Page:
OPEC at high noon 1974-1981
Author(s)Adelman, Morris Albert
After 1973, oil consumption stagnated worldwide. Non-OPEC output increased, mostly in Alaska, Mexico, and the North Sea, but not because of the price rise. The cartel nations had to assume the whole burden of cutting back output to maintain price. The demand for OPEC oil, the difference between total demand and non-OPEC supply, declined accordingly. From early 1974, current producing capacity much exceeded current output. The oil companies were expropriated from production. They were no longer a buffer between the OPEC nations and the market, and no longer equated the amount of crude supplied with the amount demanded.Thus it was more difficult for the cartel nations to cope with their two objectives: (1) A price and total cartel output to keep or improve total cartel revenues. (2) A division of the market acceptable to the members, at least for the time being. Each objective is difficult, both together much more so. All solutions are temporary. What is right today is wrong tomorrow. The optimal price/output combination may change, or its perception may change. Members may cheat, or the burden of restriction may become intolerably great for one or more sellers. Despite shrinking demand the loss of the oil companies as agents, the OPEC nations raised the price through 1974, and raised it more moderately through 1978. There was much dissension, which never broke unity. More price increases were expected in 1978. The demand for oil was misperceived as almost completely unresponsive to price. OPEC decision-making was further biased by the OPEC nations' chronic financial problems as their spending rose even faster than their revenues. By 1978, Saudi Arabia was in budget and current-account deficit.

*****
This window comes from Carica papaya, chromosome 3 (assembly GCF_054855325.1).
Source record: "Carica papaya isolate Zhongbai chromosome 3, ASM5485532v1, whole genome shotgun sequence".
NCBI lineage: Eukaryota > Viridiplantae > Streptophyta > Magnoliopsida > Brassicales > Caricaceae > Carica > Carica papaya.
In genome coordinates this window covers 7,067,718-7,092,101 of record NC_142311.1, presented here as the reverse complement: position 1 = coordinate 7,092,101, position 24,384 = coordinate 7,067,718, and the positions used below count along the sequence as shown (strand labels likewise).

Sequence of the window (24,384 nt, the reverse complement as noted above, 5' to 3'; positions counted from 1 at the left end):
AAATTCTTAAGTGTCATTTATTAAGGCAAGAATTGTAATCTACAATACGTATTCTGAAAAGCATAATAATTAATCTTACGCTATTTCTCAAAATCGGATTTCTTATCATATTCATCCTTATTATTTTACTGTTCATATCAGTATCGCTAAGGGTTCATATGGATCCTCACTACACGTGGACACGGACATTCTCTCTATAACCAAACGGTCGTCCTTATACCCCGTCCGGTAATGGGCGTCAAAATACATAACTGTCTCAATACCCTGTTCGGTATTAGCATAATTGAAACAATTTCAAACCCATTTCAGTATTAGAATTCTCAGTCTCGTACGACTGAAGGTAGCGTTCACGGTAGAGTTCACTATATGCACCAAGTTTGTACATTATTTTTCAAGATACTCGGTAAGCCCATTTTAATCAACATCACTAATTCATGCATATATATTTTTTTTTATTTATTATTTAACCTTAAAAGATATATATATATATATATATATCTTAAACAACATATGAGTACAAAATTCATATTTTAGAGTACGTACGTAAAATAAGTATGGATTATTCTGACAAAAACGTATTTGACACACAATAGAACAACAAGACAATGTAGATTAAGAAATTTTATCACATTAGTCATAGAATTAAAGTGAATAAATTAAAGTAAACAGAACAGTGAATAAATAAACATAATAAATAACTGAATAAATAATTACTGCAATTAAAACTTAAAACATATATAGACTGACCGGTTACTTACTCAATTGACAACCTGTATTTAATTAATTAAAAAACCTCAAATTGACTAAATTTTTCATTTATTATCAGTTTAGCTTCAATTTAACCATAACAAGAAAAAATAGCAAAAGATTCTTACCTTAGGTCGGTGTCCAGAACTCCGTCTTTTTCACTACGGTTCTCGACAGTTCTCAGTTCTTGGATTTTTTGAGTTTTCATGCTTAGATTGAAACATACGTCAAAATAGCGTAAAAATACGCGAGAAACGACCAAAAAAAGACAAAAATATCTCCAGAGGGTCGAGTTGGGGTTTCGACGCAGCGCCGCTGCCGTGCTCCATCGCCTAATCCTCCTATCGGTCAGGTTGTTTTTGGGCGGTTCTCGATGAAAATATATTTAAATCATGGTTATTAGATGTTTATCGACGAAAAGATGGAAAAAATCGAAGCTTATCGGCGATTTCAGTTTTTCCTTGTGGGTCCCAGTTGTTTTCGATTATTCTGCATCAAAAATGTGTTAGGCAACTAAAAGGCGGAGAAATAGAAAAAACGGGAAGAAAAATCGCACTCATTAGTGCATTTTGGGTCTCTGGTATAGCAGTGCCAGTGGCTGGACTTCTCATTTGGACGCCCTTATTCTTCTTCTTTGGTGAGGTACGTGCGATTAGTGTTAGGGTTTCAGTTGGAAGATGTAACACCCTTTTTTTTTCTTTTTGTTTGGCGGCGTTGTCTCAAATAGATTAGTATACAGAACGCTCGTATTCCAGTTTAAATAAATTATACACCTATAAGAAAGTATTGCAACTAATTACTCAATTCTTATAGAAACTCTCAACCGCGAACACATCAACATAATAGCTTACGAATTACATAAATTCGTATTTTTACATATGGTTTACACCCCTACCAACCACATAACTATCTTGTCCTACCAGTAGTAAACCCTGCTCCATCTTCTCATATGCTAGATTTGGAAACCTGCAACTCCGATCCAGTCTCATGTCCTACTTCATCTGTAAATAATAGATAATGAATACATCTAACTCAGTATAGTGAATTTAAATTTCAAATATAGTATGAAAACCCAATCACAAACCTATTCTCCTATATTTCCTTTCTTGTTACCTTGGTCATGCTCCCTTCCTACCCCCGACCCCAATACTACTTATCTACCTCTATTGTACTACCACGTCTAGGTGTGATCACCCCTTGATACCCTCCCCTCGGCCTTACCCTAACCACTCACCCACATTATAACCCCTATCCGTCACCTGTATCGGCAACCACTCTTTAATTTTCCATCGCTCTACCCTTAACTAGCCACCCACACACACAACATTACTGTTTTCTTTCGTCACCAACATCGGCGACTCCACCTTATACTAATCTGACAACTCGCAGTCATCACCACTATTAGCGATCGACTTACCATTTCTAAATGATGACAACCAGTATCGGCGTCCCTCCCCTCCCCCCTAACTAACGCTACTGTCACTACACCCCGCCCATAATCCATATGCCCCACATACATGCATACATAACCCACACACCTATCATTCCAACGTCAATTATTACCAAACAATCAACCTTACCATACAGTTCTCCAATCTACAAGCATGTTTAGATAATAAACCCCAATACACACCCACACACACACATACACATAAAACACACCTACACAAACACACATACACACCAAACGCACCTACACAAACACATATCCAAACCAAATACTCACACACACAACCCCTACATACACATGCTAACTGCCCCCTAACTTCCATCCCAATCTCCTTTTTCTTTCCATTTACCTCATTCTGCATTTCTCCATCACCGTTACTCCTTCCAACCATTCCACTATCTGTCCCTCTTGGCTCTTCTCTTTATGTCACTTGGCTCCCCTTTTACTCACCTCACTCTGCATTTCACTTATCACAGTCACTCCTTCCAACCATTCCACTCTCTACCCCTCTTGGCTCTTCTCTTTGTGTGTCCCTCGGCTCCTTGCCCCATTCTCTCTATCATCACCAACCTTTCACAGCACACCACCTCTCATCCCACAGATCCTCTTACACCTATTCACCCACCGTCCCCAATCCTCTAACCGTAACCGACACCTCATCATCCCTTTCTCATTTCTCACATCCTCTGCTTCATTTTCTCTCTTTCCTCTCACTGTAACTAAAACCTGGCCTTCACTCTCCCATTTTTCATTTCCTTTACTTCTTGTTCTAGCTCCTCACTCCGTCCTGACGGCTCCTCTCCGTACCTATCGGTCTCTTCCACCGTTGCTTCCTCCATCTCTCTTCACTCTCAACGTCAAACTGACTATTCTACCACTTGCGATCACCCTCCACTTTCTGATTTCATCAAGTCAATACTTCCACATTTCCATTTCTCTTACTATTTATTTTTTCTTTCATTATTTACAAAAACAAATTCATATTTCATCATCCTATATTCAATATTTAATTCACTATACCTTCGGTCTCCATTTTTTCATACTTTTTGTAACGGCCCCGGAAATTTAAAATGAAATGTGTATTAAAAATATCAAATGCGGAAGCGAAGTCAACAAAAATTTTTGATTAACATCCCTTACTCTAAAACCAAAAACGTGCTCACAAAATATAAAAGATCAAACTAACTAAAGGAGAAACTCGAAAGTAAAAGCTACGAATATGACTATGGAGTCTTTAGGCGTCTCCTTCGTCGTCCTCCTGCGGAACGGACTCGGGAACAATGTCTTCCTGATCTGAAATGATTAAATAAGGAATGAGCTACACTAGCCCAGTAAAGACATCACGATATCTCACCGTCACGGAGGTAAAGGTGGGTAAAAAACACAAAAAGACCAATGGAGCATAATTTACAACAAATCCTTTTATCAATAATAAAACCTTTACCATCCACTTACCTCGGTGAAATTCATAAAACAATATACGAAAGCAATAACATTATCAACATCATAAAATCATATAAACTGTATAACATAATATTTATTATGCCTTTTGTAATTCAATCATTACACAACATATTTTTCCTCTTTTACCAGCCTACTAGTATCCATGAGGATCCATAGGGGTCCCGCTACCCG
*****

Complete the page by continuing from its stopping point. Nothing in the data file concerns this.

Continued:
MIT Center for Energy and Environmental Policy Research
Working paper (Massachusetts Institute of Technology. Center for Energy Policy Research) ; MIT-CEPR 92-003.